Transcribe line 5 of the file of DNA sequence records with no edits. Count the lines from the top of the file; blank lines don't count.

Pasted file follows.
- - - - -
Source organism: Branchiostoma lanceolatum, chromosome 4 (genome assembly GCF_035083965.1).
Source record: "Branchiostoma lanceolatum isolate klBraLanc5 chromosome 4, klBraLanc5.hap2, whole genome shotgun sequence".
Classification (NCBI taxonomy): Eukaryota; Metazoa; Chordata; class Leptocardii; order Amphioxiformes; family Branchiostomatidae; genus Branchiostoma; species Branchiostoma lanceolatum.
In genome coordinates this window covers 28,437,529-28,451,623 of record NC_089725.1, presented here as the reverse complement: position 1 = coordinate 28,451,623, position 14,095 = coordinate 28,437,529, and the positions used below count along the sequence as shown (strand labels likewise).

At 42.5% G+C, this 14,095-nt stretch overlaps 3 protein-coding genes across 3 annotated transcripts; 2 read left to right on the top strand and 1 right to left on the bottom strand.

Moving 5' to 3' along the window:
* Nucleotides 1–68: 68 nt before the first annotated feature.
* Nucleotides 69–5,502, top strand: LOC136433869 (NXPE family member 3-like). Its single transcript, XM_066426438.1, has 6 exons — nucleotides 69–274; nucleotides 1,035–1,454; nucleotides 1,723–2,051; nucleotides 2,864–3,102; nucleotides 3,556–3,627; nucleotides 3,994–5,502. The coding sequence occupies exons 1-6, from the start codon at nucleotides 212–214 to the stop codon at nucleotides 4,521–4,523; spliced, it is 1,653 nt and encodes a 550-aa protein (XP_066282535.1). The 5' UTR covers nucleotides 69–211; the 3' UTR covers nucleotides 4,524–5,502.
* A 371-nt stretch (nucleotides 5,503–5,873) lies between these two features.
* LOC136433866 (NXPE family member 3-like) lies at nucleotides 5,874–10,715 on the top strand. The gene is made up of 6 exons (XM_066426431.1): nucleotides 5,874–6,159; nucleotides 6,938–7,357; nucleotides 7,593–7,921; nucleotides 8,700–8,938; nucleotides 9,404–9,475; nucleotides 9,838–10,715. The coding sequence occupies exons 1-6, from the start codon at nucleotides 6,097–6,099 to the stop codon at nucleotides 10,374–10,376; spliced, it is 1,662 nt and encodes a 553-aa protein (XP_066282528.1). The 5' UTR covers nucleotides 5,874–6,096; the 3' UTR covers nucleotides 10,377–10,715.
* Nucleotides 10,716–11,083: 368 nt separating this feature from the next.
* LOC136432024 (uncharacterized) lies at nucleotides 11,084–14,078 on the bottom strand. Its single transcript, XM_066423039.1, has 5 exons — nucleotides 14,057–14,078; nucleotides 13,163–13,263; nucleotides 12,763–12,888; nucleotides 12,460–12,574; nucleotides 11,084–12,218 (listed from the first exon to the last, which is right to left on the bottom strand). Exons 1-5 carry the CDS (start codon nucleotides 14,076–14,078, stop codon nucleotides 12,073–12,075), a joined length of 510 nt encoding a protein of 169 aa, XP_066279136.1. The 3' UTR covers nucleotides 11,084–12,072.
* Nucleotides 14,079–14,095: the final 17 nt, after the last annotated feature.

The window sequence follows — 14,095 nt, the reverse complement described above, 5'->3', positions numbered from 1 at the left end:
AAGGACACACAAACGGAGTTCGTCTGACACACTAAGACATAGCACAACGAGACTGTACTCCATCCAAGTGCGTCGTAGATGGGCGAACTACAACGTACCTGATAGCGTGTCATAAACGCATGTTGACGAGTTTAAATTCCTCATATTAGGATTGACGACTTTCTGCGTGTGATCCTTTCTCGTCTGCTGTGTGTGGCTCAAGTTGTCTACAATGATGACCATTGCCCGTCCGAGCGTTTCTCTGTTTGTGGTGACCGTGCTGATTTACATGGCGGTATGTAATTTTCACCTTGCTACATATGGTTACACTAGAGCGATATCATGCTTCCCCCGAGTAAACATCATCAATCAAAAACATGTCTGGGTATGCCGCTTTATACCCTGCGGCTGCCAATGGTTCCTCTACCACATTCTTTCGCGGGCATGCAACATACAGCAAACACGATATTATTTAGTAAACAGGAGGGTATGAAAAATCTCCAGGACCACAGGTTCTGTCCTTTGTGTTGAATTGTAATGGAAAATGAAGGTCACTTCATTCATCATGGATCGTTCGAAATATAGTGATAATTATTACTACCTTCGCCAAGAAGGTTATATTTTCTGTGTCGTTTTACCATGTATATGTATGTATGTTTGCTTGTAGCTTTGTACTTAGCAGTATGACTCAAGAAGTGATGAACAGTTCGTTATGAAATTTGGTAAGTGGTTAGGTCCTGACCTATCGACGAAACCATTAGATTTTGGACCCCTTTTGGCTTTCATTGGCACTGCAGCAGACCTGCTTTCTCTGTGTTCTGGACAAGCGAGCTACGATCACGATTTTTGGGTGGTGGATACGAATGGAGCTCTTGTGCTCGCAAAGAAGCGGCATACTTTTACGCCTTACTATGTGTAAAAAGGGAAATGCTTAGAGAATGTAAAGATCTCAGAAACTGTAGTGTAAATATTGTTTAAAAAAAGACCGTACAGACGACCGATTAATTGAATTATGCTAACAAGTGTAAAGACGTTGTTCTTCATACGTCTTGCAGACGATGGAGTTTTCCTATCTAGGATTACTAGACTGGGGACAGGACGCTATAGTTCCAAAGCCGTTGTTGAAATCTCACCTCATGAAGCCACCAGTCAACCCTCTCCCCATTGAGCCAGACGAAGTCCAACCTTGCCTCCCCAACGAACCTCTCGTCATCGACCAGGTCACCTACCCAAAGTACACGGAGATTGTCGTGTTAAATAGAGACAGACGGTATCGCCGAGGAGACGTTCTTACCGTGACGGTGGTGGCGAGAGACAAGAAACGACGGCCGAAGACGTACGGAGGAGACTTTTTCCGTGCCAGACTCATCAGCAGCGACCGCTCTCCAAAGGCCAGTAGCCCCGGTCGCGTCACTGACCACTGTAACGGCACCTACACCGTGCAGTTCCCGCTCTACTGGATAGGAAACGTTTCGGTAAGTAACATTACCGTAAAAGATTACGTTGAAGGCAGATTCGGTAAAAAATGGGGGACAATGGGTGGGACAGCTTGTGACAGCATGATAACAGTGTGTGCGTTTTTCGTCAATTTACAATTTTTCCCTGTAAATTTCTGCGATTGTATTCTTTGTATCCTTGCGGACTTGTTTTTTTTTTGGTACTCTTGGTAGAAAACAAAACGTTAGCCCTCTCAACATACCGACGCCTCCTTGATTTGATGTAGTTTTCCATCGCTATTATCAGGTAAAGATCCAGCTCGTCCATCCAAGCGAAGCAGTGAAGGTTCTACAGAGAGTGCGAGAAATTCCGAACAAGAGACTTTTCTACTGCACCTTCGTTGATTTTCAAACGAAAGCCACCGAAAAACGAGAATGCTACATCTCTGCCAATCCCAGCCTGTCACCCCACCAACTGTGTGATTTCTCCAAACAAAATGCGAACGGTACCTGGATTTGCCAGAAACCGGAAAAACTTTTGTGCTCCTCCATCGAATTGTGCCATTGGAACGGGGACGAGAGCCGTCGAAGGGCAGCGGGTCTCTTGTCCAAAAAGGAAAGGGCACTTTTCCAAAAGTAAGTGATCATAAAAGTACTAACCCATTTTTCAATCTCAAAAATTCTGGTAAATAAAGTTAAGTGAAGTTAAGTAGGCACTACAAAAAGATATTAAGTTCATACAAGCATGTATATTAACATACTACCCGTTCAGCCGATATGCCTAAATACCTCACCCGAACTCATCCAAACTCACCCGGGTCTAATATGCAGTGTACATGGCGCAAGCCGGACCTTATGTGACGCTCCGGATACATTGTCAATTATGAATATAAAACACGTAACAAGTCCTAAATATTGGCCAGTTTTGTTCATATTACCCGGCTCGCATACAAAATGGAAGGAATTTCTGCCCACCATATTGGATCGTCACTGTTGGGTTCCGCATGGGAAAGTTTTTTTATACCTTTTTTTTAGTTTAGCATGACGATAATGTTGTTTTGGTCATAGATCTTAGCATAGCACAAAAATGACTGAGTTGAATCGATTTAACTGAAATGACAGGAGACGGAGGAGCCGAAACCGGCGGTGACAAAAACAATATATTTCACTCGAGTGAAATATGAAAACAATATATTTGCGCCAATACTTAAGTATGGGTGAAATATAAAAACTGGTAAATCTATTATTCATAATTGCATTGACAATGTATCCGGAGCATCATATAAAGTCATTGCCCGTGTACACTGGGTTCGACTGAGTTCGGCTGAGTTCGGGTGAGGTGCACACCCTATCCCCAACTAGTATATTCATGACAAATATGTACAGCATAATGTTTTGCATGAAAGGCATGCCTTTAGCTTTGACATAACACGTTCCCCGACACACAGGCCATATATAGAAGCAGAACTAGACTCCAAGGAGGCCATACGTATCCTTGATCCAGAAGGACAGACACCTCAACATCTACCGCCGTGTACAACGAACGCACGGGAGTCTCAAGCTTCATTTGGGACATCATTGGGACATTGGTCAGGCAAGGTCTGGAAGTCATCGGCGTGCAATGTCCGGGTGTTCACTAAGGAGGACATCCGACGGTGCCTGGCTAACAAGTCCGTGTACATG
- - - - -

At 42.5% G+C, this 14,095-nt stretch overlaps 3 protein-coding genes across 3 annotated transcripts; 2 read left to right on the top strand and 1 right to left on the bottom strand.